What is exercise?
Anything that gets your body active and makes
you a bit out of breath is exercise. It might be sports like
football or netball, playing with friends or part of your everyday
life like a brisk walk to school.
Why do exercise?
Exercise keeps our heart, body and our minds
healthy. There is evidence that exercise can help in depression,
anxiety and even protects you from stress. To work properly, your
body needs regular exercise.
Regular activity helps you to:
- feel good about yourself
- concentrate better
- sleep better
- have a positive outlook on life
- keep a healthy weight
- build healthy bones muscles and joints.
Most of us feel good when we are active. So -
don’t worry about not doing enough – get started by building a bit
more physical activity into your daily life now. Even a small
change can get your heart healthier, make you feel happier.
Why does exercise make me feel
When you exercise it releases ‘feel good’
chemicals called endorphins in our brain. It also affects chemicals
called ‘dopamine’ and ‘serotonin’ which are related to depression
and anxiety. Exercise can help brain cells to grow. In your body,
regular exercise makes your heart, muscles, and bones stronger and
Activity can help you feel more in control
which helps when you are worried or stressed. You can even make new
friends and have fun when you exercise with other people.
How much activity is enough for
Any activity is good. You should try to do
some activity everyday. Regular exercise for about 40 minutes which
gets you out of breath, five times a week, will have the best
results on your body and mood.
What kind of exercise can I do?
"It started without me really noticing it. I got anxious about
someone in my family dying – so I began to tap three times, when I
got worried, for good luck and that would calm me down. Then I had
to do it before I could go to sleep at night –not once but 3 x
When I watched the programme on TV about those germs in hospital
it began to get worse. I couldn’t tell my Mum or Dad about it
because it sounded so silly. I had to wash my hands all the time
because I thought I would pass on an infection and someone would
die. It was mainly at home, but then I began to worry that I would
catch something at school.
I made my Mum wash my school uniform every day. She tried to say
no, but I would get so worked up that she would give in. It came to
a head when I couldn’t get to school on time because I was spending
hours in the bathroom in the morning. I had to wash my hair three
times as well as going through washing in a set order. If I was
interrupted because someone needed the bathroom, I had to start
Mum got me some help. I didn’t want to be seen as some psycho
person, but Dr Roberts was really nice and understood why I was so
worked up about everything. That was when I was 14. Now I am 18. It
was hard work doing the therapy. It is called CBT. You have to try
and work out why you are so anxious and try and control it. Now I
am at College and doing a course that I like. I still do some
counting, but I can keep it under control."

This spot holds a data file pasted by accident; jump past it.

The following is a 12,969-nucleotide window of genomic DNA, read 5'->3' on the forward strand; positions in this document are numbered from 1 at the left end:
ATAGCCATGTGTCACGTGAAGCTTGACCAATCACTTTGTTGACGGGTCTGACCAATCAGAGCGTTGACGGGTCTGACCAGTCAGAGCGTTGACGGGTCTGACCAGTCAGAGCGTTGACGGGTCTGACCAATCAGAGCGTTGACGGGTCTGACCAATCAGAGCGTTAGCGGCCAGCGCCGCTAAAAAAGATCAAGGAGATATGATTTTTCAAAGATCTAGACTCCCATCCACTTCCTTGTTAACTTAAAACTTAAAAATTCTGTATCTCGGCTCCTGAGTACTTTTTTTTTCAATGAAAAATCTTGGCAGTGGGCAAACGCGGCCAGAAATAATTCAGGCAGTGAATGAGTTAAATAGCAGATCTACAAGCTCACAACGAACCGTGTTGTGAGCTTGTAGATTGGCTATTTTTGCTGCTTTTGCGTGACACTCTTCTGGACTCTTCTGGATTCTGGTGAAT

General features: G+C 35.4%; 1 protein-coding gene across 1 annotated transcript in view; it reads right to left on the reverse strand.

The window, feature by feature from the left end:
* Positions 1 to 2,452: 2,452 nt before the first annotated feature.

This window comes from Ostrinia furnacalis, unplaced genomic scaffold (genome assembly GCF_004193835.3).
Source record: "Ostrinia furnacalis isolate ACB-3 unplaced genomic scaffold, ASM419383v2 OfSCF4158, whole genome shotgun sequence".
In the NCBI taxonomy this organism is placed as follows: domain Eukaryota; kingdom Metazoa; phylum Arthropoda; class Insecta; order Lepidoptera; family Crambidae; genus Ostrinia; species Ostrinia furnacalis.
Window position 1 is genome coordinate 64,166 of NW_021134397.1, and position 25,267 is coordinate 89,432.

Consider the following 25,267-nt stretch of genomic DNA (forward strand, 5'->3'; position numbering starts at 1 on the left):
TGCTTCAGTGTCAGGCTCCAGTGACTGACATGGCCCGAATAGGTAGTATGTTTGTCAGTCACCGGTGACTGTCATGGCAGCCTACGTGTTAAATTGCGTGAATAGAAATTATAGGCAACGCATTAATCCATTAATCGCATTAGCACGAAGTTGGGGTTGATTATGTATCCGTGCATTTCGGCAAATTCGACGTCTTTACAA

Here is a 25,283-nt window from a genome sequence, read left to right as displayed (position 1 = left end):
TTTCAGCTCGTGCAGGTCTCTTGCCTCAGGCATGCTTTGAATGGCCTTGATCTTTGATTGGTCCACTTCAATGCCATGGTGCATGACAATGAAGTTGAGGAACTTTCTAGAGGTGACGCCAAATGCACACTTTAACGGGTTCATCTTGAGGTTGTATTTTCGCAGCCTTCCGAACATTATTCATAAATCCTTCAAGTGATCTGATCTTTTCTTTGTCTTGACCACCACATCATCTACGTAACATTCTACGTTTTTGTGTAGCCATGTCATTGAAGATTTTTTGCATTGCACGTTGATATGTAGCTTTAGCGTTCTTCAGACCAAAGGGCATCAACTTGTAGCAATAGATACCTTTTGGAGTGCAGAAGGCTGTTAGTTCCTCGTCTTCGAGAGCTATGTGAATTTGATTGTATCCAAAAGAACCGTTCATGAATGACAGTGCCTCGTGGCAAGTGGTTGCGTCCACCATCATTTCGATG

What do I need to do to exercise healthily?
- Making the start if the first step.
- Start gently especially if you have not done exercise for a
long time. If you have physical health problems, do check with your
doctor or specialist.
- Don’t overdo it – even if you are very fit. Too much exercise
or exercising too intensely will make you feel worse. Even Olympic
athletes have to make sure they do not overstrain themselves.
- You may need to watch your diet. Make sure you are eating
healthily, especially breakfast, and avoid too much tea, coffee or
- Watch your weight. Usually exercise helps us keep to a healthy
weight, but sometimes exercise can get out of control. If your
weight goes down too much it can cause problems.
- Avoid exercising too late in the day because it can make it
hard to switch off and go to sleep.
- Finally, enjoy it. If you find it’s making you anxious or
unhappy, then speak to someone or check out the websites mentioned
below to find something that works better for you.
Getting down to it
The most important thing is to make a start. This might mean
getting help and support from your friends, family, teacher, school
or health professional like nurse:
- Making a plan to go with someone else can help you to keep
- Going to an exercise class or gym can boost your
- Some people find using an exercise diary or timetable
- Writing the goals can make them easier to remember. Try to keep
it simple and set a plan you can do for few weeks. See how you do
before you set the next target.
It is important that you have fun. If you are finding it hard,
boring or it makes you feel worse, then think again, ask for help
or try something new. Nobody’s perfect. You can have times when you
find it difficult or stop doing it. Don’t worry about it. Tomorrow
is another day and you can start again. If you need it, talk to
someone or ask for help.
“We moved house last year and I started at a
new school. It wasn’t easy to make friends at first and I got
picked on a bit. School went right downhill and I got into a few
fights. One of the teaching assistants told me about a football
team near where I live. I’ve met other young people and made some
friends. My confidence has got better and I get less angry now. I
go to training every week and last week I got the winning
“It’s been a tough time. We had family
problems and then I had exams on top. I started to get really
stressed out, couldn’t relax at night or concentrate at school.
Sometimes I found myself just bursting into tears. I’ve been
talking to the woman at school and starting running helped me to
get some space for myself. I’ve really improved in how far I can
go, but mostly I run because I enjoy it. It’s given me my energy
back. My sleep has got better and I don’t feel so depressed any
more. A friend has asked if she can run with me sometimes. I’m kind
of ready for that now.”